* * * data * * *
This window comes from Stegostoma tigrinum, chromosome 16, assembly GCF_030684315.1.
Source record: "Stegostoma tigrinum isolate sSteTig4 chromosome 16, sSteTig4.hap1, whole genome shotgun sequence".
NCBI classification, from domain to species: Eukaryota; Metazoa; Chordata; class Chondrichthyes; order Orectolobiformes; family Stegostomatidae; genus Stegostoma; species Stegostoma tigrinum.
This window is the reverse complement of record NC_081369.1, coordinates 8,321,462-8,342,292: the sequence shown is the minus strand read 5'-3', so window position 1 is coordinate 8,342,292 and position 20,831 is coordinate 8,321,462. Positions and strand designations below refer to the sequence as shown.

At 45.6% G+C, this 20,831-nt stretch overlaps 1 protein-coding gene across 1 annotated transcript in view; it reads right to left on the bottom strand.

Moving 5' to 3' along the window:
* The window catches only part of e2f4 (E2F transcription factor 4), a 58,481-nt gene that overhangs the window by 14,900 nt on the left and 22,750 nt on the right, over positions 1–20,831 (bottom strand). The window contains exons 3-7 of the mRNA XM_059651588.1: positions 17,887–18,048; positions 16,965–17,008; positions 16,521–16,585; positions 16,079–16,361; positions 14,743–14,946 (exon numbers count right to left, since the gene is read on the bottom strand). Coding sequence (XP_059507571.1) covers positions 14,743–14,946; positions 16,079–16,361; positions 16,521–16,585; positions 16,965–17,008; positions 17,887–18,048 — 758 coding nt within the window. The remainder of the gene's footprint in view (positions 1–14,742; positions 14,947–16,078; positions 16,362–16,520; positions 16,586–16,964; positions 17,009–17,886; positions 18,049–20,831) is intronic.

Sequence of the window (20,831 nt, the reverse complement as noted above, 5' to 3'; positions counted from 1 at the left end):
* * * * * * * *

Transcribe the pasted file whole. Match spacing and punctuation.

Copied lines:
This window comes from Stegostoma tigrinum, chromosome 16, assembly GCF_030684315.1.
Source record: "Stegostoma tigrinum isolate sSteTig4 chromosome 16, sSteTig4.hap1, whole genome shotgun sequence".
NCBI classification, from domain to species: Eukaryota; Metazoa; Chordata; class Chondrichthyes; order Orectolobiformes; family Stegostomatidae; genus Stegostoma; species Stegostoma tigrinum.
This window is the reverse complement of record NC_081369.1, coordinates 8,321,462-8,342,292: the sequence shown is the minus strand read 5'-3', so window position 1 is coordinate 8,342,292 and position 20,831 is coordinate 8,321,462. Positions and strand designations below refer to the sequence as shown.

At 45.6% G+C, this 20,831-nt stretch overlaps 1 protein-coding gene across 1 annotated transcript in view; it reads right to left on the bottom strand.

Moving 5' to 3' along the window:
* The window catches only part of e2f4 (E2F transcription factor 4), a 58,481-nt gene that overhangs the window by 14,900 nt on the left and 22,750 nt on the right, over positions 1–20,831 (bottom strand). The window contains exons 3-7 of the mRNA XM_059651588.1: positions 17,887–18,048; positions 16,965–17,008; positions 16,521–16,585; positions 16,079–16,361; positions 14,743–14,946 (exon numbers count right to left, since the gene is read on the bottom strand). Coding sequence (XP_059507571.1) covers positions 14,743–14,946; positions 16,079–16,361; positions 16,521–16,585; positions 16,965–17,008; positions 17,887–18,048 — 758 coding nt within the window. The remainder of the gene's footprint in view (positions 1–14,742; positions 14,947–16,078; positions 16,362–16,520; positions 16,586–16,964; positions 17,009–17,886; positions 18,049–20,831) is intronic.

Sequence of the window (20,831 nt, the reverse complement as noted above, 5' to 3'; positions counted from 1 at the left end):